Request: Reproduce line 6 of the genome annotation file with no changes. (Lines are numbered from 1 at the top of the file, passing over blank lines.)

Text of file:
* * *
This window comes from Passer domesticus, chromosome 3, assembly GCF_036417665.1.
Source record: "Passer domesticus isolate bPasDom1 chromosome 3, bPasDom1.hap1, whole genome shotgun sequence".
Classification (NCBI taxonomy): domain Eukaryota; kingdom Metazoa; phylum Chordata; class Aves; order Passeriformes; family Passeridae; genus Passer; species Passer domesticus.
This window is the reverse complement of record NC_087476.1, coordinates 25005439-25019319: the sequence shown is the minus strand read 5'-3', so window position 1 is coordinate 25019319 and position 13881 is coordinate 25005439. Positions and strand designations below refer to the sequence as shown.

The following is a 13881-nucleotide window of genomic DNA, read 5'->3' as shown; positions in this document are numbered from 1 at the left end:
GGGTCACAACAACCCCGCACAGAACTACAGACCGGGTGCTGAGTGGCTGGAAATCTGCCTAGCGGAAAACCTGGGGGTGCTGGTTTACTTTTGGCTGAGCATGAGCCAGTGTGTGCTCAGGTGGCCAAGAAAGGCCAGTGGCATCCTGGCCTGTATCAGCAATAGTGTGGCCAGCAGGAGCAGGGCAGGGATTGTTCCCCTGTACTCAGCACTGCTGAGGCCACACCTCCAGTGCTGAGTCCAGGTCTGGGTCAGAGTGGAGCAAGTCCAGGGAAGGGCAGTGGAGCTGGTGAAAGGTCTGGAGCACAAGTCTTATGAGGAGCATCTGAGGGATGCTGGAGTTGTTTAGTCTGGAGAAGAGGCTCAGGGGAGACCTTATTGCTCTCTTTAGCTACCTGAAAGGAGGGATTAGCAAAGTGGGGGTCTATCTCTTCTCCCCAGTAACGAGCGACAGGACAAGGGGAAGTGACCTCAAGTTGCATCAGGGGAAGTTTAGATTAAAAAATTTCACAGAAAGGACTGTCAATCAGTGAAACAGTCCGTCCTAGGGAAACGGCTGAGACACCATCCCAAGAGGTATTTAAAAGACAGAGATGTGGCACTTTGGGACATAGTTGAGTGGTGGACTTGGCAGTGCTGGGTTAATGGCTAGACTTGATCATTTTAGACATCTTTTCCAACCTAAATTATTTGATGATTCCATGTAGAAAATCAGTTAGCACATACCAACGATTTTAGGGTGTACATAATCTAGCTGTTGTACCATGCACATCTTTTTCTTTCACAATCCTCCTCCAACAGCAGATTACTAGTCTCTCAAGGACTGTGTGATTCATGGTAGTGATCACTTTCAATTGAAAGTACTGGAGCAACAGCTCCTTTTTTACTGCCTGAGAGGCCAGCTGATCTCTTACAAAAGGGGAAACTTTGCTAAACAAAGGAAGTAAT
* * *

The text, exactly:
GGGTCACAACAACCCCGCACAGAACTACAGACCGGGTGCTGAGTGGCTGGAAATCTGCCTAGCGGAAAACCTGGGGGTGCTGGTTTACTTTTGGCTGAGCATGAGCCAGTGTGTGCTCAGGTGGCCAAGAAAGGCCAGTGGCATCCTGGCCTGTATCAGCAATAGTGTGGCCAGCAGGAGCAGGGCAGGGATTGTTCCCCTGTACTCAGCACTGCTGAGGCCACACCTCCAGTGCTGAGTCCAGGTCTGGGTCAGAGTGGAGCAAGTCCAGGGAAGGGCAGTGGAGCTGGTGAAAGGTCTGGAGCACAAGTCTTATGAGGAGCATCTGAGGGATGCTGGAGTTGTTTAGTCTGGAGAAGAGGCTCAGGGGAGACCTTATTGCTCTCTTTAGCTACCTGAAAGGAGGGATTAGCAAAGTGGGGGTCTATCTCTTCTCCCCAGTAACGAGCGACAGGACAAGGGGAAGTGACCTCAAGTTGCATCAGGGGAAGTTTAGATTAAAAAATTTCACAGAAAGGACTGTCAATCAGTGAAACAGTCCGTCCTAGGGAAACGGCTGAGACACCATCCCAAGAGGTATTTAAAAGACAGAGATGTGGCACTTTGGGACATAGTTGAGTGGTGGACTTGGCAGTGCTGGGTTAATGGCTAGACTTGATCATTTTAGACATCTTTTCCAACCTAAATTATTTGATGATTCCATGTAGAAAATCAGTTAGCACATACCAACGATTTTAGGGTGTACATAATCTAGCTGTTGTACCATGCACATCTTTTTCTTTCACAATCCTCCTCCAACAGCAGATTACTAGTCTCTCAAGGACTGTGTGATTCATGGTAGTGATCACTTTCAATTGAAAGTACTGGAGCAACAGCTCCTTTTTTACTGCCTGAGAGGCCAGCTGATCTCTTACAAAAGGGGAAACTTTGCTAAACAAAGGAAGTAAT